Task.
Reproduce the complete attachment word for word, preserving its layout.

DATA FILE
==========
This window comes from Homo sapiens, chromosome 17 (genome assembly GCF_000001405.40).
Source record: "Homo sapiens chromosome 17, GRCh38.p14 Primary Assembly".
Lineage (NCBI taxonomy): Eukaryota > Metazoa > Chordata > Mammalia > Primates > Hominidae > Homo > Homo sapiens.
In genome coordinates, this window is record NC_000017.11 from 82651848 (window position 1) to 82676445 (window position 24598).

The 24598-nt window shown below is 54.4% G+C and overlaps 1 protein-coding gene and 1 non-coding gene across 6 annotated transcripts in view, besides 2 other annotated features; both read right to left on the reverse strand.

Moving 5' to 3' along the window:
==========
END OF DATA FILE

This window comes from Homo sapiens, chromosome 17 (genome assembly GCF_000001405.40).
Source record: "Homo sapiens chromosome 17, GRCh38.p14 Primary Assembly".
Lineage (NCBI taxonomy): Eukaryota > Metazoa > Chordata > Mammalia > Primates > Hominidae > Homo > Homo sapiens.
In genome coordinates, this window is record NC_000017.11 from 82651848 (window position 1) to 82676445 (window position 24598).

The 24598-nt window shown below is 54.4% G+C and overlaps 1 protein-coding gene and 1 non-coding gene across 6 annotated transcripts in view, besides 2 other annotated features; both read right to left on the reverse strand.

Moving 5' to 3' along the window: